– Barbie
    Commented Mar 26, 2011 at 16:06
  • @Barbie Thanks for the awesome answer. I'll probably eat a banana about 45 minutes before the race. Commented Mar 27, 2011 at 19:38

You certainly don't want to be hungry right in the middle of your run, as that hungry feeling is quite distracting. Eating immediately before exercise though can lead to cramps, which are quite undesirable as well. Running.about.com suggests eating a light snack or meal an hour and a half to two hours prior to running. They also suggest that what you do eat be higher in carbohydrates for quickly available energy, and lower in fat, fiber, and protein.

My personal experience is that I'm fine to run in the morning provided I ate a sufficient supper the night before. If I didn't, I'll have something light like less than 300 calories about an hour before I go. I will say though, I'm not quite up to 5K yet either, and I can't guarantee that my personal experience will remain the same as I increase my running distances.

Another article on about.com agrees with this, stating that you should simply get up early enough to eat well before your run if you're going to be running for more than an hour. They also suggest a 300-500 calorie breakfast. As a less-preferred alternative, they suggest taking an energy gel about 30 minutes into your run.


Its perfectly fine (and common) to skip breakfast if your race is in the morning PROVIDED that you eat a good meal the night before with lots of healthy carbs (wholewheat pasta is a good one).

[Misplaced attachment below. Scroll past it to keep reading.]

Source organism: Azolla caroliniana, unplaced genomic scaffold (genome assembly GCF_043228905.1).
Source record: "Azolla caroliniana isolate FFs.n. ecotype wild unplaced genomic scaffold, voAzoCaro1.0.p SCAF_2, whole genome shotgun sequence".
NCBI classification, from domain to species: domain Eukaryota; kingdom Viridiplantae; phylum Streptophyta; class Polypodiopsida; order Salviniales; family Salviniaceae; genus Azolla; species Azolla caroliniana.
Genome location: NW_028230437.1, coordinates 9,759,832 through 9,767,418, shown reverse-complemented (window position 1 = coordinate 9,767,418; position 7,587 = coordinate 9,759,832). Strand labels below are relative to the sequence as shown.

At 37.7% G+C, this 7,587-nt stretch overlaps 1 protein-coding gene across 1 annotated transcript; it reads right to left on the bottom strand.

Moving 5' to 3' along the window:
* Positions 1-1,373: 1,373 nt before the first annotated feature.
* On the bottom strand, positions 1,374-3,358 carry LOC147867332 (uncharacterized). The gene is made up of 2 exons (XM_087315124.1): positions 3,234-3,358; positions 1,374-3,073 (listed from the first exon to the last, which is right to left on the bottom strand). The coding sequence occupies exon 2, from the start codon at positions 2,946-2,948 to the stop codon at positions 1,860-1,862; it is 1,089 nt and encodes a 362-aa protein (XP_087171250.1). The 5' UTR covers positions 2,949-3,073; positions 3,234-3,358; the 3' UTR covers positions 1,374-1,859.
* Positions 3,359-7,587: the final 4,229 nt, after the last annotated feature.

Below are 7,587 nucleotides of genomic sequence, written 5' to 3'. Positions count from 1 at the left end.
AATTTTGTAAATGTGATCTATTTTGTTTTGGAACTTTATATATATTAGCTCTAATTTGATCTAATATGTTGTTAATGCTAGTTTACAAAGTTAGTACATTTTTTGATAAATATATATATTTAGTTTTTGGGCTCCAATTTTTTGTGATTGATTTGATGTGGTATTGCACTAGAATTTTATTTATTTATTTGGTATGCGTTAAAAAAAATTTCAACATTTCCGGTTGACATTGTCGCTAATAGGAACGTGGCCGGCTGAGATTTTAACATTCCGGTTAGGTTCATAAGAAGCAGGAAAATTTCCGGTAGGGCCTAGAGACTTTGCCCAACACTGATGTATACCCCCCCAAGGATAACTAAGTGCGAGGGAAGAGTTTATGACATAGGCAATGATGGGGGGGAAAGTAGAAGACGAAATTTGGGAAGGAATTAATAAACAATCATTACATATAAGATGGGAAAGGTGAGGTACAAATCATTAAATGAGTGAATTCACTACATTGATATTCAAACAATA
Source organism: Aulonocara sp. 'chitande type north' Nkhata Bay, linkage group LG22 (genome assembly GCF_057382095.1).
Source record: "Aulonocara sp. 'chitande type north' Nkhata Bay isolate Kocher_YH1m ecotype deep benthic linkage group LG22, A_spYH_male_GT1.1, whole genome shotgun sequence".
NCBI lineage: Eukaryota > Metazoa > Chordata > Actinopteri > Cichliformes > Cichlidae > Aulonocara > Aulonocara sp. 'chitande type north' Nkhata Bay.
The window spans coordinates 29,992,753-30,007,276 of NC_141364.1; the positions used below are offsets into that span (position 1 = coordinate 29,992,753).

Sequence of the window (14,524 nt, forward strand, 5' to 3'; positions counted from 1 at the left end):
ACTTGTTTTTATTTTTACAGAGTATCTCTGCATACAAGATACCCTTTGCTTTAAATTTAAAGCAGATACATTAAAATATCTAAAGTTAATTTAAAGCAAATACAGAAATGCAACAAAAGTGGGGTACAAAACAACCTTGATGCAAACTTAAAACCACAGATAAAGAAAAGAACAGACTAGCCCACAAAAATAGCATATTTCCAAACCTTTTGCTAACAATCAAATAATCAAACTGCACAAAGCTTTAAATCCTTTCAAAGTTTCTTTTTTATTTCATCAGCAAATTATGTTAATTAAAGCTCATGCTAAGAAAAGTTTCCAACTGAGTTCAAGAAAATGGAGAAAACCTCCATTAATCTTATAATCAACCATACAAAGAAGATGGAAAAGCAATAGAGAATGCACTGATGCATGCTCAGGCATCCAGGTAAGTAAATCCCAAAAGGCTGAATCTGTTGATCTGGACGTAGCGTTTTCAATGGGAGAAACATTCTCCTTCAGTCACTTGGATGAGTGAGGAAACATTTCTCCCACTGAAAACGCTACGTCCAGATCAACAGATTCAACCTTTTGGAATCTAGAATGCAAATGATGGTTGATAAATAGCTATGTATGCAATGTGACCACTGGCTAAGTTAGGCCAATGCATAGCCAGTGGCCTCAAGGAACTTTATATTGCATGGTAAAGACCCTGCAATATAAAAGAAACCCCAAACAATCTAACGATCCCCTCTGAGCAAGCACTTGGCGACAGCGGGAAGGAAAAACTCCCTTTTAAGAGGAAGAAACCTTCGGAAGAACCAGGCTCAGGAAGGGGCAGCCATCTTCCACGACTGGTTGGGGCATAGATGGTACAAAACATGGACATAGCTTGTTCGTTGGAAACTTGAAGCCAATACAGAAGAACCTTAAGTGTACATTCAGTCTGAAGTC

Also bear in mind that it is very subjective and what works for one person won't for another.

Something that I would highly recommend is to work training runs into your schedule that are at the same time as your race so that you are used to getting up and running in the morning already. Make sure to test whether you can eat breakfast or not during these tests and you'll have no problems.

  • Training like you race is sound advice. But what is the basis to recommend carb loading? AFAIK evidence indicates that it MAY help, but not at a short event like 5k. It's perfectly fine to run without eating lots of carbs.
    – J. Win.
    Commented Mar 25, 2011 at 18:48

For early runs I find there is no time to digest any foods for a comfortable run so I load up the night before so im not too hungry but the one thing I do recommend is spend some time on the lavatory when you wake up and 'empty' yourself. I find it helps knowing your as light as can be. It may just be a mental thing but whatever helps helps.


I usually eat breakfast before I run for races or training. For races, I usually eat before I leave the house. By the time the race starts, then it's been at least an hour because I get to the race early to register, etc.

For training, I run in the evenings before dinner and mid-morning on the weekend. On the weekend, I eat breakfast and run sometime after 1.5 hours. I eat the same breakfast on training and race days, so I know how I will react. I'll get up earlier on a race day so that I can eat my normal breakfast.